+ The Arts

Katherine Sullivan's exhibit, Force Drift, will be on display in the Lied Art Center Feb. 10-April 3, with an opening reception Feb. 10, 5-6 p.m., in the Lied Center, and the artist's lecture following at 6 p.m., in Room 102. Force Drift brings together paintings from the Docile Bodies series with new works that reflect on the cyclical nature of torture and violence, on the sexual aspect inherent in much violence, and finally on the dialectical nature of the relationship which binds an authority figure and its subject.

Explorations XIV, a group exhibition featuring the work of art department students nominated by faculty at area colleges, will take place in the Chase Gallery at Spokane's City Hall Jan. 6-March 27. An artists' reception will be held Feb. 6, 5-9 p.m., in conjunction with First Friday.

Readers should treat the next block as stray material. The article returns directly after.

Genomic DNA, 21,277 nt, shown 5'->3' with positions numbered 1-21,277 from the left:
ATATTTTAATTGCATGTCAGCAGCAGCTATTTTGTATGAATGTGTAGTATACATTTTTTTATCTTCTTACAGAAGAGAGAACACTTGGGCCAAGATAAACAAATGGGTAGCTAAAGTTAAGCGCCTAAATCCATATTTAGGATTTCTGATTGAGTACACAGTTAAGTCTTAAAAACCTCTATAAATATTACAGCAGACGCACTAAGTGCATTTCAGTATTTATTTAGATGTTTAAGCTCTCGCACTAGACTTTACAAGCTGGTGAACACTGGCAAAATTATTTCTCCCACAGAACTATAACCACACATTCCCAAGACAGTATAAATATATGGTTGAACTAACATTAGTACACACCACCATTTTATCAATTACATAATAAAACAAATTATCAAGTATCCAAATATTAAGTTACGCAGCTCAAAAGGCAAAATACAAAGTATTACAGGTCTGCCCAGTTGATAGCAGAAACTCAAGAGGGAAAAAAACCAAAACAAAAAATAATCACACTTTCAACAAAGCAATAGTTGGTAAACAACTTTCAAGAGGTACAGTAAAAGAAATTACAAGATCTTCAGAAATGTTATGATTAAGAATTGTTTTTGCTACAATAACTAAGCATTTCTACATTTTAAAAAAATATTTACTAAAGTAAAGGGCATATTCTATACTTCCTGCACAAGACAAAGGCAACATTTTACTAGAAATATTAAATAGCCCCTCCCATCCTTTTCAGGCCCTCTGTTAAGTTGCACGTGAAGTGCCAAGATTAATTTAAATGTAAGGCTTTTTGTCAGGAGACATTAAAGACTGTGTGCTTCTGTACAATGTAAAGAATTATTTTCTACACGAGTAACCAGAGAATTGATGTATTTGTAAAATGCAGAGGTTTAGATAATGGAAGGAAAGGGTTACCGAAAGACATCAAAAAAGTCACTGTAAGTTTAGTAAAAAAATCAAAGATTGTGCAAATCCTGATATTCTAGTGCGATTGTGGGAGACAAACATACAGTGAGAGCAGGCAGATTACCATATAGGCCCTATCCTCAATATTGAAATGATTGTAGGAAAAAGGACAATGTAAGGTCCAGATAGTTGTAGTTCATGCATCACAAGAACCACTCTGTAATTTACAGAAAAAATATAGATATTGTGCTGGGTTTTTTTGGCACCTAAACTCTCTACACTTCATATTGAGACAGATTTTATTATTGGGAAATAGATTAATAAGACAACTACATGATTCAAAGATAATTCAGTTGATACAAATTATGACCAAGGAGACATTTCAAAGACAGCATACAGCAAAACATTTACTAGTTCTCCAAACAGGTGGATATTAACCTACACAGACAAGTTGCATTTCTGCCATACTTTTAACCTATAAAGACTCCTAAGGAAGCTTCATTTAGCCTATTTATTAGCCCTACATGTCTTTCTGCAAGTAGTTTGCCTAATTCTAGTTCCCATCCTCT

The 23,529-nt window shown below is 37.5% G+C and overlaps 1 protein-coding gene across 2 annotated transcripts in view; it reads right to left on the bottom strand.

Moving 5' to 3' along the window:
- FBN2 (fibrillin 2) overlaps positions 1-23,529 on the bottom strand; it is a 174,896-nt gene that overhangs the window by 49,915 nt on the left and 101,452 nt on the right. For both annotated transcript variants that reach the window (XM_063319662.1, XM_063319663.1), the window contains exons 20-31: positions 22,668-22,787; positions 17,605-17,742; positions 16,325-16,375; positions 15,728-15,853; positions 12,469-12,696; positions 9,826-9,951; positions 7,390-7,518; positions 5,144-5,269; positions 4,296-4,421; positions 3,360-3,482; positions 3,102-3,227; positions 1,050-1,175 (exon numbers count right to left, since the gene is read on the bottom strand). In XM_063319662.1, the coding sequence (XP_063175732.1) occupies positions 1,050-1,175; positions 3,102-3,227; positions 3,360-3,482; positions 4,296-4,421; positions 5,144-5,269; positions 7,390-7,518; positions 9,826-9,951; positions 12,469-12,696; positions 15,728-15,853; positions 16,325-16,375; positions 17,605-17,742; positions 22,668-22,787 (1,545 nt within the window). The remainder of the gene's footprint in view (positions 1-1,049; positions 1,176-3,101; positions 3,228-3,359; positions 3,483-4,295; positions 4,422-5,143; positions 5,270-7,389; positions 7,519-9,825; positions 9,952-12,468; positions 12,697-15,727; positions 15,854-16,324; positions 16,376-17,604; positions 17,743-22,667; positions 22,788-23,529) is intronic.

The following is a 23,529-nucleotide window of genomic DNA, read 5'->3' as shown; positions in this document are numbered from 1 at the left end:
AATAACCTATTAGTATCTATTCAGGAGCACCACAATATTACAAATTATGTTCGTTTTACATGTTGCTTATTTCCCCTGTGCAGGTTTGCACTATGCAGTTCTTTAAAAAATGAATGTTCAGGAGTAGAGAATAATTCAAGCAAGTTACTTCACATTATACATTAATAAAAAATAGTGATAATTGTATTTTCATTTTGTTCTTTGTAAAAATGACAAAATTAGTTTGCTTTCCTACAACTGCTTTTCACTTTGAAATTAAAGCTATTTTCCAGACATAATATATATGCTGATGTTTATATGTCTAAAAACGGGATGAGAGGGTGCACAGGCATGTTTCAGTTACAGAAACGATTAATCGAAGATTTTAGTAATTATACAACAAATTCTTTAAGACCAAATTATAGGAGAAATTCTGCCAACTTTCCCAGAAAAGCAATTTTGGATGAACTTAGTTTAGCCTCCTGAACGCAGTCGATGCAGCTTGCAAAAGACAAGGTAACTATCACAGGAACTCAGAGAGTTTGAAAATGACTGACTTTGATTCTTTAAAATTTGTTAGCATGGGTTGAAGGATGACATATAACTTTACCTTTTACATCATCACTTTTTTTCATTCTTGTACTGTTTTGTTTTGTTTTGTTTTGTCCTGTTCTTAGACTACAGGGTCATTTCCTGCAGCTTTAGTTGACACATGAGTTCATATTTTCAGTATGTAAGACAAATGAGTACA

The Whitworth Jazz Ensemble has been honored, for the sixth time, as one of just two college/university ensembles invited to perform at the Music Educators All-Northwest Conference in Spokane. The group, under the direction of Dan Keberle (Music) will perform on Feb. 13 at 2:30 p.m. in the Spokane Convention Center.

Judith Schoepflin (Music) was one of three judges for the Music Teachers National Association Six Northwest States Piano Competition, in January.

Whitworth Theatre will present These Shining Lives – based on the tragic story of the "Radium Girls," who painted watch faces in an Illinois factory in the 1920s – at 7:30 p.m. on March 6, 7, 13 & 14, and at 2 p.m. on March 8, in Cowles Auditorium. Tickets can be purchased at the door or online at

Karla (Folkins, '00) Parbon (Dance) founded the nonprofit company Partners Through Art, which is home to a cohort of talented visual, theatre and dance artists. The group's primary focus is to serve victims of social injustice, giving voice to the voiceless.

+ Center for Service-Learning